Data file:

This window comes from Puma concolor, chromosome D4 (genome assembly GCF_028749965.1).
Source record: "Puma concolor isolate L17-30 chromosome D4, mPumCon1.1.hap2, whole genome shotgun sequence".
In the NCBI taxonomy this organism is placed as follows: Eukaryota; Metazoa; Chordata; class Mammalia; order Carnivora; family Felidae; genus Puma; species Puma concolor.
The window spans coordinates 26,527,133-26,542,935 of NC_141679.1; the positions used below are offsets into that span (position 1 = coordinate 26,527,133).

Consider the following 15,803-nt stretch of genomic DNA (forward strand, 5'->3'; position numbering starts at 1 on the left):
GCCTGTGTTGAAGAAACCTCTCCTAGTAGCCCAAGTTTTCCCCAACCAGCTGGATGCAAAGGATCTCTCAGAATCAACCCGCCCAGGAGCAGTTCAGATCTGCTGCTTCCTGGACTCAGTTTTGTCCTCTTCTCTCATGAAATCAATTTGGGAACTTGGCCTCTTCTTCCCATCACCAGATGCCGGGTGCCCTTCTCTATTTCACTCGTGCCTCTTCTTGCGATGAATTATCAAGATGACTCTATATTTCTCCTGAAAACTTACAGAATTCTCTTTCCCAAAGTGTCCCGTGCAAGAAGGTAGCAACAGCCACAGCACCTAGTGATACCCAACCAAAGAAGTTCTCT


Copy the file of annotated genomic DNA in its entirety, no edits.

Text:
This window comes from Puma concolor, chromosome D4 (genome assembly GCF_028749965.1).
Source record: "Puma concolor isolate L17-30 chromosome D4, mPumCon1.1.hap2, whole genome shotgun sequence".
In the NCBI taxonomy this organism is placed as follows: Eukaryota; Metazoa; Chordata; class Mammalia; order Carnivora; family Felidae; genus Puma; species Puma concolor.
The window spans coordinates 26,527,133-26,542,935 of NC_141679.1; the positions used below are offsets into that span (position 1 = coordinate 26,527,133).

Consider the following 15,803-nt stretch of genomic DNA (forward strand, 5'->3'; position numbering starts at 1 on the left):
GCCTGTGTTGAAGAAACCTCTCCTAGTAGCCCAAGTTTTCCCCAACCAGCTGGATGCAAAGGATCTCTCAGAATCAACCCGCCCAGGAGCAGTTCAGATCTGCTGCTTCCTGGACTCAGTTTTGTCCTCTTCTCTCATGAAATCAATTTGGGAACTTGGCCTCTTCTTCCCATCACCAGATGCCGGGTGCCCTTCTCTATTTCACTCGTGCCTCTTCTTGCGATGAATTATCAAGATGACTCTATATTTCTCCTGAAAACTTACAGAATTCTCTTTCCCAAAGTGTCCCGTGCAAGAAGGTAGCAACAGCCACAGCACCTAGTGATACCCAACCAAAGAAGTTCTCT